Personal Posts

My Favorite Pen

I don’t know if you’re like me, but I have a favorite pen. And I am quite attached to her.

Although I have a couple dozen in my desk drawer, I only have one on my desk—my favorite—her.

I know that you’re not supposed to have favorites, because it can really mess up the other pens and make them feel inferior. But the way I look at it, that’s okay, because they are!

My pen and I have been together for several years, now. I picked her up at a trade show booth. Her label reminds me of where she came from.

As pens go, though, she’s a bit odd. Her barrel is not round as with most, but triangular. Perhaps it’s her uniqueness that draws me to her.

A while back, she ran out of ink. I did what I had to in order to save her—I performed a transplant. Soon she was as good as new.

Last Thursday, the unthinkable happened.

She disappeared. I held her as I lay down a book and the next thing I knew, she was gone. This had never happened before. As soon as I realized it, I immediately stopped work and searched in vain.

I retraced my steps and looked in every conceivable hiding place—two or three times. I kept thinking that when I found her, I would remember leaving her there. But that was not to be.

Eventually I had to accept that she was gone. I pulled a replacement out of the drawer, but it wasn’t the same; it wasn’t her. Each time I went to write, I was painfully reminded of my loss.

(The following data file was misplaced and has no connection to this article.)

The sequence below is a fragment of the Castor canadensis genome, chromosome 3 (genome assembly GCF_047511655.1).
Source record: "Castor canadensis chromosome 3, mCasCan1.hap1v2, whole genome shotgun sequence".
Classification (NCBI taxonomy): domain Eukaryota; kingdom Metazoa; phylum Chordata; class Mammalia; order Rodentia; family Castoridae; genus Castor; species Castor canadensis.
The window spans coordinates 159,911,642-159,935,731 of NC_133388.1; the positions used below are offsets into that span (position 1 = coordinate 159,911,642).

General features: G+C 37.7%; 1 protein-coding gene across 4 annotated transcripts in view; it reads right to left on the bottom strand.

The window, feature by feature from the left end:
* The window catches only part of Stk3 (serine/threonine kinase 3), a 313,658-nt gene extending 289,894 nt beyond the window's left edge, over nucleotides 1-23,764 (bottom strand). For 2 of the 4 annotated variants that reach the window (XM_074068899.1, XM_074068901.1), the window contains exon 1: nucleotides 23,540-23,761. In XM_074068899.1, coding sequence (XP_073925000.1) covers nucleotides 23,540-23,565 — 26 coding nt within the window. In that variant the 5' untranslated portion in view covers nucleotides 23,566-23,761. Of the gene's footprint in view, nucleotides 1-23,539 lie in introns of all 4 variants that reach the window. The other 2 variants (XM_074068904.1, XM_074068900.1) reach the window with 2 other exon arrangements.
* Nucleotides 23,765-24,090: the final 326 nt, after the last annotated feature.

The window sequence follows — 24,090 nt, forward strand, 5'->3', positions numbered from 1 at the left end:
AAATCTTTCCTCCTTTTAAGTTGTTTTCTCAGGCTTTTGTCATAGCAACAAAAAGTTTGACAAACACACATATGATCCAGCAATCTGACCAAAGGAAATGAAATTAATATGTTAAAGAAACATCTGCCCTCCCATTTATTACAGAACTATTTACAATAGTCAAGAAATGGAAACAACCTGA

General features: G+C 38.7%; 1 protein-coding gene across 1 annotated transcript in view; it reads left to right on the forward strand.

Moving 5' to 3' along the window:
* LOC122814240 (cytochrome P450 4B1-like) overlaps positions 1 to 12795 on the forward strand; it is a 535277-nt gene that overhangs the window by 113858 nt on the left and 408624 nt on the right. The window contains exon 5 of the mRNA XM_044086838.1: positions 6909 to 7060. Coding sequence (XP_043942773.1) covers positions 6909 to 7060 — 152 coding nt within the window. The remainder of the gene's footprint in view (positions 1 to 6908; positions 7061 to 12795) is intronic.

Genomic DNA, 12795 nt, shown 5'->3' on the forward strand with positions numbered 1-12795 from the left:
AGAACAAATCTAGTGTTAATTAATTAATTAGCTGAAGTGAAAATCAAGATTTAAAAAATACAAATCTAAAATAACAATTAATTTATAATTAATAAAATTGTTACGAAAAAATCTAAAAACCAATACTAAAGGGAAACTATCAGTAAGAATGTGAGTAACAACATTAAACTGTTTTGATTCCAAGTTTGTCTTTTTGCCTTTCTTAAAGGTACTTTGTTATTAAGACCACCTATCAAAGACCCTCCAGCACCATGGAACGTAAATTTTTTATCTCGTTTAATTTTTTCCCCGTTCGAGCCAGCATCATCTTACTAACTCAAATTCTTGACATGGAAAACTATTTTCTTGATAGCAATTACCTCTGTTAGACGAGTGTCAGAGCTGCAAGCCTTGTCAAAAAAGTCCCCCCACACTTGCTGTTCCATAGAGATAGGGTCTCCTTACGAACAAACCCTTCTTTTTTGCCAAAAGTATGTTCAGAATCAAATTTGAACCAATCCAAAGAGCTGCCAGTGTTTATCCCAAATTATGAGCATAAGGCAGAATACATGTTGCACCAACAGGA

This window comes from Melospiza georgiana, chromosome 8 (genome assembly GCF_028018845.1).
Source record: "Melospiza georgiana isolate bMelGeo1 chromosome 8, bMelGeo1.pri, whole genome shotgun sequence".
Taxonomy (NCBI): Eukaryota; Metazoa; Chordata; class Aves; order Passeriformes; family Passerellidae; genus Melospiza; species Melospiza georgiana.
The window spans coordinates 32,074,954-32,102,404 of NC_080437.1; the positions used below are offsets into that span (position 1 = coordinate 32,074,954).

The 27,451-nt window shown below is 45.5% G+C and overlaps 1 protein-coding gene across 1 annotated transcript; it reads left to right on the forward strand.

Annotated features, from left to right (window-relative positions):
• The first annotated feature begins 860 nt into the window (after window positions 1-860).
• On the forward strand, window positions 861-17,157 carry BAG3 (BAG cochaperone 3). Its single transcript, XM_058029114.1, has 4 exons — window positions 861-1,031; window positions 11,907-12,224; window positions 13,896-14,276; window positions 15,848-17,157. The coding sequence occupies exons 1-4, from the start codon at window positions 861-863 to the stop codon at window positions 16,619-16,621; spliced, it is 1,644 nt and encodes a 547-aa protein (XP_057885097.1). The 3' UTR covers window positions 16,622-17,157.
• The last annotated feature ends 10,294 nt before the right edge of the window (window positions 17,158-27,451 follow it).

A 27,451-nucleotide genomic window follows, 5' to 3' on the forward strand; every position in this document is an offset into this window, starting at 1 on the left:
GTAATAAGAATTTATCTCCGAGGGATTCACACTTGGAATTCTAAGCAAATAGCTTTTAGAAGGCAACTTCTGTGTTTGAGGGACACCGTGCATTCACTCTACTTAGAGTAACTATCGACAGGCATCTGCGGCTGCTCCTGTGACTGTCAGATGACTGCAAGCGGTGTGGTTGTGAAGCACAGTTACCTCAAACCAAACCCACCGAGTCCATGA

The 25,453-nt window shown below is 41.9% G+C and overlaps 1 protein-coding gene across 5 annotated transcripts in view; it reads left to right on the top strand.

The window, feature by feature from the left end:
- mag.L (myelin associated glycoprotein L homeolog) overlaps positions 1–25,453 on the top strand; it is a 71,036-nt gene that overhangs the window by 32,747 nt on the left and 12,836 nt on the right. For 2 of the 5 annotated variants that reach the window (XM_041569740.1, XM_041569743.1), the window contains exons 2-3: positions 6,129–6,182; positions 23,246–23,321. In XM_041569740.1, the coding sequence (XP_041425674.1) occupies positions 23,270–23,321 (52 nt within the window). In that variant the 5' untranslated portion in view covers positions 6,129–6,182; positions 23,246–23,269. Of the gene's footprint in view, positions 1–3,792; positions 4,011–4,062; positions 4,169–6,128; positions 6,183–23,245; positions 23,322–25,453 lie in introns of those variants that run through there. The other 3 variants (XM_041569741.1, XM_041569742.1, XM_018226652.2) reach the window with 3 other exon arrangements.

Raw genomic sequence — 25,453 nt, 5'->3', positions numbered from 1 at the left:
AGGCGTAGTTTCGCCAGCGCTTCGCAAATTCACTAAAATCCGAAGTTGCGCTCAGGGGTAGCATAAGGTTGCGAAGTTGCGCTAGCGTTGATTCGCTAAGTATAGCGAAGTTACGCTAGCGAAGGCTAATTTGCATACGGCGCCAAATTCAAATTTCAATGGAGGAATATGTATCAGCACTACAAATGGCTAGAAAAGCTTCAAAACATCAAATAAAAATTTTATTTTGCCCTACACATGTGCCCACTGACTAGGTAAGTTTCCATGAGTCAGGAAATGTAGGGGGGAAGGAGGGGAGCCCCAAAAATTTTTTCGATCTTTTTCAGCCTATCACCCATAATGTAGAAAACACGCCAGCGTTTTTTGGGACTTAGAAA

Then today, a surprise of surprises happened. Sitting at my desk, I reached for a pen—and it was her. She came back. I didn’t ask where she’d been or what she’d done.

I was just glad to see her again and accepted her back without question.

Do you like this post? Want to read more? Check out Peter’s book, Bridging the Sacred-Secular Divide: Discovering the Spirituality of Every Day Life, available wherever books are sold.

Peter DeHaan writes about biblical Christianity to confront status quo religion and live a life that matters. He seeks a fresh approach to following Jesus through the lens of Scripture, without the baggage of made-up traditions and meaningless practices.

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